Opinion |

Outrage Alone Doesn’t Win Elections: Crucial Lessons From the American Left for Israel

The Democrats learned that fiery battle cries and ideological purism wouldn’t turn the tables on the GOP and Trump. What they did is a roadmap for Israel’s battered opposition, too, as Netanyahu returns and the far right rises

Eitan Nechin
Eitan Nechin
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Anti-Trump protesters march from the Washington Monument to Inner Harbor in Maryland after his election
Anti-Trump protesters march from the Washington Monument to Inner Harbor in Maryland after his electionCredit: LLoyd Fox /AP
Eitan Nechin
Eitan Nechin

In December 2020, I went to Georgia to cover the special Senate runoff elections for Haaretz. Joe Biden won the presidency, the House of Representatives passed to the Democrats but the Senate was still hanging in the balance.

Jon Ossoff, a Jewish Democratic candidate, ran alongside black preacher Raphael Warnock against two pro-Trump Republican candidates. Many did not give them a chance. But when I interviewed Ossoff, he said he was optimistic because he was seeing an unprecedented “renaissance of civic engagement.” Ossoff and Warnock won, and the Democratic gained control in all houses.

And this month, after pundits predicted a crushing defeat for the Democrats in the midterm elections, the Democrats not only did not experience a “BLOODBATH!!!,” as Donald Trump Jr. tweeted, but they kept the Senate, gained two governors, and the House of Representatives even remained in play until the last minute. Voters also rejected election-denying governors and state representatives.

Has America suddenly become leftist? No. They won because they learned from their failures. And this should be the roadmap for the Israeli left, which is now mourning its recent election fiasco, Netanyahu’s return and the rise to power of the far right.

After Barack Obama was elected, many in the Democratic camp became complacent. The reasoning was that after nearly a decade of George W. Bush and wars, sanity returned in the form of a charismatic Black leader who spoke of shared ideals and avoiding legislation on hot-button topics like abortions. As he said 100 days into his presidency, “I think that the most important thing we can do to tamp down some of the anger surrounding this issue is to focus on those areas that we can agree on.” There was no point in disturbing the comfort zone of the Democratic, even bipartisan, consensus.

Meanwhile, the Republicans performed an autopsy to understand why they lost. They began to focus on local elections and blocking any Obama initiative. They won the midterm elections and governors, redrew maps and prevented judicial appointments. In that sense, the real trauma was not Hilary Clinton’s loss, but that after the sudden passing of Antonin Scalia, Obama’s Supreme Court nominee didn’t even get a Senate hearing.

Former U.S. President Donald Trump at a rally in support of U.S. Senator Marco Rubioahead of the midterm elections in Miami, Florida, in November.Credit: Eva Marie UZCATEGUI / AFP

Trump’s election was the slap in the face that woke up even the last of the reformed Democrats. The leadership realized that talking about ideological superiority was not enough. Electing a Black man or progressive woman wasn’t enough. To win, you need to mobilize people, and a lot of them.

What they did is not only get people out to vote, but reeducated them on the tenets of democracy.

In Georgia, gubernatorial candidate Stacey Abrams built a formidable voting registration. In 2020, walking around Atlanta and rural Georgia, I saw people at street corners slipping flyers, neighborhood vote parties. From the Black working-class neighborhoods to the established neighborhoods, everyone was engaged. In New York, my neighbor, a woman with a mortgage and two children, took a week off work to go to Maine to register voters.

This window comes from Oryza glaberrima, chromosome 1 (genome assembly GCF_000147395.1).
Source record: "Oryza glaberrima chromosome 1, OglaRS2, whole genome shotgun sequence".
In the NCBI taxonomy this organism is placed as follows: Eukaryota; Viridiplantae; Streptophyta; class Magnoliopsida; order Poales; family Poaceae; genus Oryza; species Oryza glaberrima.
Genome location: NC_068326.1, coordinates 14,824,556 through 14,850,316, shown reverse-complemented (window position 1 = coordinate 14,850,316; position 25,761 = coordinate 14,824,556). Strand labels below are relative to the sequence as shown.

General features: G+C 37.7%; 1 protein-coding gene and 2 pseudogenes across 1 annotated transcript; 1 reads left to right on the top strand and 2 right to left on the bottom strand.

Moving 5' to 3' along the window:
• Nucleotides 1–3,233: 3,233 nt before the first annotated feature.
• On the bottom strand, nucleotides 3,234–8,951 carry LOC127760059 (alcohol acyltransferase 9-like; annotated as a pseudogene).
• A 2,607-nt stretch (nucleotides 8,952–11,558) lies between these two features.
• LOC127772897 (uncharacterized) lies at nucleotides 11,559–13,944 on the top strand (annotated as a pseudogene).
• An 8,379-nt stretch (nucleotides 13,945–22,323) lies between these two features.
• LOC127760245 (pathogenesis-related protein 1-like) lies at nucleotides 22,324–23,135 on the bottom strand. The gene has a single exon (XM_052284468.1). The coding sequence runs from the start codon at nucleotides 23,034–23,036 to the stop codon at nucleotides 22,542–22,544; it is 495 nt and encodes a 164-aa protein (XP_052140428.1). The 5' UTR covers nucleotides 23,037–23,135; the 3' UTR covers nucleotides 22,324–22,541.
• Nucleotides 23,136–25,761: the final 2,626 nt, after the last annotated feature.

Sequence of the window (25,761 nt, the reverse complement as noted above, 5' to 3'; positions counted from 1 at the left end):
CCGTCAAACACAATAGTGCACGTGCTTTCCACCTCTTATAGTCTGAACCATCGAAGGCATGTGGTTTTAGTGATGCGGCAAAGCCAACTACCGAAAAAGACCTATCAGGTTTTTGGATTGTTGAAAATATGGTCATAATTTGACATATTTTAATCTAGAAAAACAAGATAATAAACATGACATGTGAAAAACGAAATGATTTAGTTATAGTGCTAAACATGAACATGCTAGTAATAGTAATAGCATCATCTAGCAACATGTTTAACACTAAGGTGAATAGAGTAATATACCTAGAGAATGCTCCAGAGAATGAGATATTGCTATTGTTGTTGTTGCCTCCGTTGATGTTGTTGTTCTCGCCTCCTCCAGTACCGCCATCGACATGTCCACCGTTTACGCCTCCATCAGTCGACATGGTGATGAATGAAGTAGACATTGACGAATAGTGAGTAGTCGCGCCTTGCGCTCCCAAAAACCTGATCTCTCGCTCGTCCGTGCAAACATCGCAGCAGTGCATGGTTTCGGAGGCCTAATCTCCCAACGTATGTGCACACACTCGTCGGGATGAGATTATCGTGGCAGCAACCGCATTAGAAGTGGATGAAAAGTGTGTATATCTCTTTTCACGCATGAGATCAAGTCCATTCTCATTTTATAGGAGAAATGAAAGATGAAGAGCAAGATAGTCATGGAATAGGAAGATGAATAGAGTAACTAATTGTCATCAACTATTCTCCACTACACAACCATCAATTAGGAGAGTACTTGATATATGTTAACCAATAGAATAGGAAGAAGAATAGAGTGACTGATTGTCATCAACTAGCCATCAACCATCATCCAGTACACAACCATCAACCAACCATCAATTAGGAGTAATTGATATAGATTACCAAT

What was most unique was the re-education of the Democratic electorate: Activists delivered civics lessons on the importance of voting, how local politics work, how to change public opinion – even if that public opinion is your Republican uncle. The American public, who so abhorred talking politics around the table, realized that just walking around in a “pussy hat” and not buying Ivanka Trump’s products would not repeal anti-abortion laws. Politics – not just partisan chatter – was discussed around tables from Michigan to Arizona.

The recent midterm elections showed just how well this worked; even conservatives who chose Republican candidates voted against representatives who denied the 2020 election results. This nuanced political thinking is the result of a long and arduous process spurred by a tangible threat to individuals, as in the case of overturning Roe v. Wade.

Democrats took advantage of the immediate repulsion by women and independent voters to make a point not only about women’s rights, but about democracy and the freedoms it provides. Even voters in Kansas, a Christian conservative stronghold, rejected the abortion ban.

The post-Trump Democrats realized what the Republicans had known for decades: talking about ideology is not enough. You need to expand the base and influence of local politics.

Demonstrators from both sides of the abortion issue stand outside a Planned Parenthood clinic in Kansas, in October.Credit: Charlie Riedel /AP

Of course, Israel is not the U.S. The system is not the same, and the American voter turnout for general elections – which in good years scrapes at 50 percent – does not come close to the 74 percent in Israel’s last election. The fact that there are only two parties in the United States makes the work a bit more straightforward: It’s about us or them, not ideological nuances between Labor and Meretz Of blessed memory. Given that Israel’s last four elections were basically a choice between the binary “Bibi” and “anti-Bibi” camps, they may have been the most American-style ones in recent history.